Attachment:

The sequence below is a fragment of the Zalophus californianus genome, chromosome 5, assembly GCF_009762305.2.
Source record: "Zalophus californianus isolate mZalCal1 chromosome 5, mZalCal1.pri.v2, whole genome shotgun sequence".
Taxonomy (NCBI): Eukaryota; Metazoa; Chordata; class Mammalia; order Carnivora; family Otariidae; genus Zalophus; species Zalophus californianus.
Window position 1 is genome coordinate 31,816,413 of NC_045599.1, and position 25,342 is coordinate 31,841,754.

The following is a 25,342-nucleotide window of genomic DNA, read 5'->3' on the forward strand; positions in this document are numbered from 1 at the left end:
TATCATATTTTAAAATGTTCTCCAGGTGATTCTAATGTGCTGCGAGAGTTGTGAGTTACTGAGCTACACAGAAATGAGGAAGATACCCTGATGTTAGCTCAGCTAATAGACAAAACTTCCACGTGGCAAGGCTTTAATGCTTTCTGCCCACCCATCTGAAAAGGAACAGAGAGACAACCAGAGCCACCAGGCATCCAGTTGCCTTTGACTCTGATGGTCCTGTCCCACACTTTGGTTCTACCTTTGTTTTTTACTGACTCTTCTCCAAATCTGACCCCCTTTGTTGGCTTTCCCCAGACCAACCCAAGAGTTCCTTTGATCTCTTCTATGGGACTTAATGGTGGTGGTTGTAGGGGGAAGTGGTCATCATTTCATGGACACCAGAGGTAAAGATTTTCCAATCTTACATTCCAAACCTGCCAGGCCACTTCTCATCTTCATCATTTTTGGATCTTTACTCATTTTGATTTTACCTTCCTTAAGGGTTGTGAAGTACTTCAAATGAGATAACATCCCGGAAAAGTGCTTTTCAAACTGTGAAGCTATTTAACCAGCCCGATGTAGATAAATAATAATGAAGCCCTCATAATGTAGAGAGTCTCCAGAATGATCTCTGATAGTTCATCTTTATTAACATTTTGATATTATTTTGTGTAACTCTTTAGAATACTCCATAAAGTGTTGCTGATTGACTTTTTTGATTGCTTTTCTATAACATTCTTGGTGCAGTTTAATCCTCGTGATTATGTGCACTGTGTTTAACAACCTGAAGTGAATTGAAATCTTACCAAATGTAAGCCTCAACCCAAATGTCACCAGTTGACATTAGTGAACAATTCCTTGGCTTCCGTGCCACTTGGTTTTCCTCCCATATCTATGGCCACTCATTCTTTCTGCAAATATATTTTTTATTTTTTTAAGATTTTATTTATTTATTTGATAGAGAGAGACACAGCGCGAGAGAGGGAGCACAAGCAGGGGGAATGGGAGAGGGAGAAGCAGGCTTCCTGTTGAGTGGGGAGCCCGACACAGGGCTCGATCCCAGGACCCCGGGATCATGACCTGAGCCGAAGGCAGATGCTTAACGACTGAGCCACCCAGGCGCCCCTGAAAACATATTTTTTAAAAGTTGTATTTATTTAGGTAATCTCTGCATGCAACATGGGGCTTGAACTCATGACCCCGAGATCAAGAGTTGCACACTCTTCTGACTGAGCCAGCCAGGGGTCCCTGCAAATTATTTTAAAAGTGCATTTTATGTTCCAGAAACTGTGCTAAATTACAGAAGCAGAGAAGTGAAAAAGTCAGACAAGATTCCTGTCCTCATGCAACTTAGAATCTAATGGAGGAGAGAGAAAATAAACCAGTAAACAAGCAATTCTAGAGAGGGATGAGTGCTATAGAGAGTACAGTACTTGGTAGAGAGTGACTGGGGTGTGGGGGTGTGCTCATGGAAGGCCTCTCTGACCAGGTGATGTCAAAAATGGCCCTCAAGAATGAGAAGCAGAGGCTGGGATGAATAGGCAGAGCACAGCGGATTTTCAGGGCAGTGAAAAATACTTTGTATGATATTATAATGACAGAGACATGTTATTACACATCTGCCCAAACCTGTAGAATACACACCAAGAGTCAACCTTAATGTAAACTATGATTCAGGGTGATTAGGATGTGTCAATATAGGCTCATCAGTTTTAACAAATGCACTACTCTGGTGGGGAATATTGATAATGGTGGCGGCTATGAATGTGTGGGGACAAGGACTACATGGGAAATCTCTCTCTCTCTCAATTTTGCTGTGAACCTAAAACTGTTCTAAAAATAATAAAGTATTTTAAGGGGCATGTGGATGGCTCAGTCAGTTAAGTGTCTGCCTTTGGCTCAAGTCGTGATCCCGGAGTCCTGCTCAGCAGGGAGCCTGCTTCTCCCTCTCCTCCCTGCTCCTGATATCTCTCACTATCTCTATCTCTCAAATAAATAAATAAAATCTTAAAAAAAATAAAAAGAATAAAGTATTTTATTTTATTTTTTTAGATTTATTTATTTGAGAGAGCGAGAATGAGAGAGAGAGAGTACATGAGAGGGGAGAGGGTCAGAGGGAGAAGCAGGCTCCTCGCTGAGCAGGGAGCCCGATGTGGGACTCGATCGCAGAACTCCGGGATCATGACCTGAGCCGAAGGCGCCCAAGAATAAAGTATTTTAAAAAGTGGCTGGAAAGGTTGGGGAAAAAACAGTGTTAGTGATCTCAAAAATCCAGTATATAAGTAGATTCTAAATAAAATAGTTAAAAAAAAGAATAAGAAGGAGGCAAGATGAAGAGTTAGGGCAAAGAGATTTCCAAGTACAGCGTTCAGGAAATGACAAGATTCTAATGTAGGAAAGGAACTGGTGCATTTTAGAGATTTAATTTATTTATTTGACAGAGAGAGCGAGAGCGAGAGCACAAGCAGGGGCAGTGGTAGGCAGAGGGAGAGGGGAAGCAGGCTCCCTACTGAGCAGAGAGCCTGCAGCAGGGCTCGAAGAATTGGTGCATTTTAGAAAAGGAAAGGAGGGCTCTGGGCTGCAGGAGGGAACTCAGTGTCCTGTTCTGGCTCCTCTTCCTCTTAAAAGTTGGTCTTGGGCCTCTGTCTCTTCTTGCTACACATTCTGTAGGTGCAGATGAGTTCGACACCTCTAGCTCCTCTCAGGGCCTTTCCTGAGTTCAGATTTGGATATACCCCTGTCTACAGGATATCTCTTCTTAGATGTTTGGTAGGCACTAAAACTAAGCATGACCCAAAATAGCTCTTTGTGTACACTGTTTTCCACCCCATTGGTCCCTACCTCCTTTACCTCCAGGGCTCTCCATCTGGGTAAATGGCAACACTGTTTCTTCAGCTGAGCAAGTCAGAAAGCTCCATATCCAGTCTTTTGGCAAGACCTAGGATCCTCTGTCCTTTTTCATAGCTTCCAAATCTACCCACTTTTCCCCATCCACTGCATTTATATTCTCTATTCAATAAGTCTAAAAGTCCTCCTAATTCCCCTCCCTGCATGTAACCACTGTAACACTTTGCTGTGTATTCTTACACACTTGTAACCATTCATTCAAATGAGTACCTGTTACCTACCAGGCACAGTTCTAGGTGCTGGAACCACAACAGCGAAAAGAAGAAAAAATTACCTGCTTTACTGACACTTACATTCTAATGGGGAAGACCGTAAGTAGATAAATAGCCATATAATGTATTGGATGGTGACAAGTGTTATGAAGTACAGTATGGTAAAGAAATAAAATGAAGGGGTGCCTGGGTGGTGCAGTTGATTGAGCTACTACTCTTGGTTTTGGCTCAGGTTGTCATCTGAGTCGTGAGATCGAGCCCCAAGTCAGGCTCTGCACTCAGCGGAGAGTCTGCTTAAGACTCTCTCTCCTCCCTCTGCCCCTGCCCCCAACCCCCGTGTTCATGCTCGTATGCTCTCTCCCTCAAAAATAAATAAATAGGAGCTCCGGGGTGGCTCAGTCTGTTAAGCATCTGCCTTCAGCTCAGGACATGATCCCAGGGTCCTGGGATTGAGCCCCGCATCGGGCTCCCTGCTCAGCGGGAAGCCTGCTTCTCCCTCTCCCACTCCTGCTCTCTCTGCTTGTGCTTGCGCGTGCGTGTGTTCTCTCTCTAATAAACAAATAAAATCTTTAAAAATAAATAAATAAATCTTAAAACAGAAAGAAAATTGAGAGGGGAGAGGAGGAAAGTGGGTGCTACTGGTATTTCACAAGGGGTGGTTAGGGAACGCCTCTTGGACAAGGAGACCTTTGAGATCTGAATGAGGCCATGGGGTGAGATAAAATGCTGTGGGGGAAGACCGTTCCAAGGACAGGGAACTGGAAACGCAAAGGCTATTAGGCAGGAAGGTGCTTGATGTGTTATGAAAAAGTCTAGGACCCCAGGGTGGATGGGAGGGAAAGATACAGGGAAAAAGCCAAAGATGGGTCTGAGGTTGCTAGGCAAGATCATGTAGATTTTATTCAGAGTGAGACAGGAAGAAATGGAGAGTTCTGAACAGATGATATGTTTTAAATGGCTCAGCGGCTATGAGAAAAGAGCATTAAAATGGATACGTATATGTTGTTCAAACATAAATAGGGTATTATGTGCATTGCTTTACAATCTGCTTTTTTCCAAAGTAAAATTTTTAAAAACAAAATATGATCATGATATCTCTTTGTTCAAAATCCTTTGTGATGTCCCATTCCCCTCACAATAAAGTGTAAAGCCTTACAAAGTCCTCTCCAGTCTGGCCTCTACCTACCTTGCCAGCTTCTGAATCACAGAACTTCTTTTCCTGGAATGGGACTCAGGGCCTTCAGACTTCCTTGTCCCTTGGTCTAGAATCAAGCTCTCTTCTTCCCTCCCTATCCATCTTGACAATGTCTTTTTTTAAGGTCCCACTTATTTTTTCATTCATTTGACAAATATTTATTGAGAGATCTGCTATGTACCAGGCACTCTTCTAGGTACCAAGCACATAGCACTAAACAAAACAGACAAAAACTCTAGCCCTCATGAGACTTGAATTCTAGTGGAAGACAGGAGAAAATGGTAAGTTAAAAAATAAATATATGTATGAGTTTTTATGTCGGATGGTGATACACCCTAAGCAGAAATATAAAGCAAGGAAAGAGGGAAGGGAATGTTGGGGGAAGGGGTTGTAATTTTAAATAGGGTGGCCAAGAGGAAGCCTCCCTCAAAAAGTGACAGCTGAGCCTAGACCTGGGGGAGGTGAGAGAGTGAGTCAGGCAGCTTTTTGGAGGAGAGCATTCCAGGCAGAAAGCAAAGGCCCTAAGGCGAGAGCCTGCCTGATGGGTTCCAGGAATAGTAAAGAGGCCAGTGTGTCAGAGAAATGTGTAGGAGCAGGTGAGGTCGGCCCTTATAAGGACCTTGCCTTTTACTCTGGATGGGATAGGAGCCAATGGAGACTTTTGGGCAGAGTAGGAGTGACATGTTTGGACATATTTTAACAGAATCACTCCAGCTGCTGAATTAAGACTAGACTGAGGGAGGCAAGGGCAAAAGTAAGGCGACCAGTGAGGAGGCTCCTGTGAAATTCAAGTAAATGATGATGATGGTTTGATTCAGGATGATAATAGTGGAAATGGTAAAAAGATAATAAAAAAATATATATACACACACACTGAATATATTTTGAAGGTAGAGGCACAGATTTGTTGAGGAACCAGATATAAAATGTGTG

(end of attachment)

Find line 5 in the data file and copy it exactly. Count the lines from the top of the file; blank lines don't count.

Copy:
The following is a 25,342-nucleotide window of genomic DNA, read 5'->3' on the forward strand; positions in this document are numbered from 1 at the left end: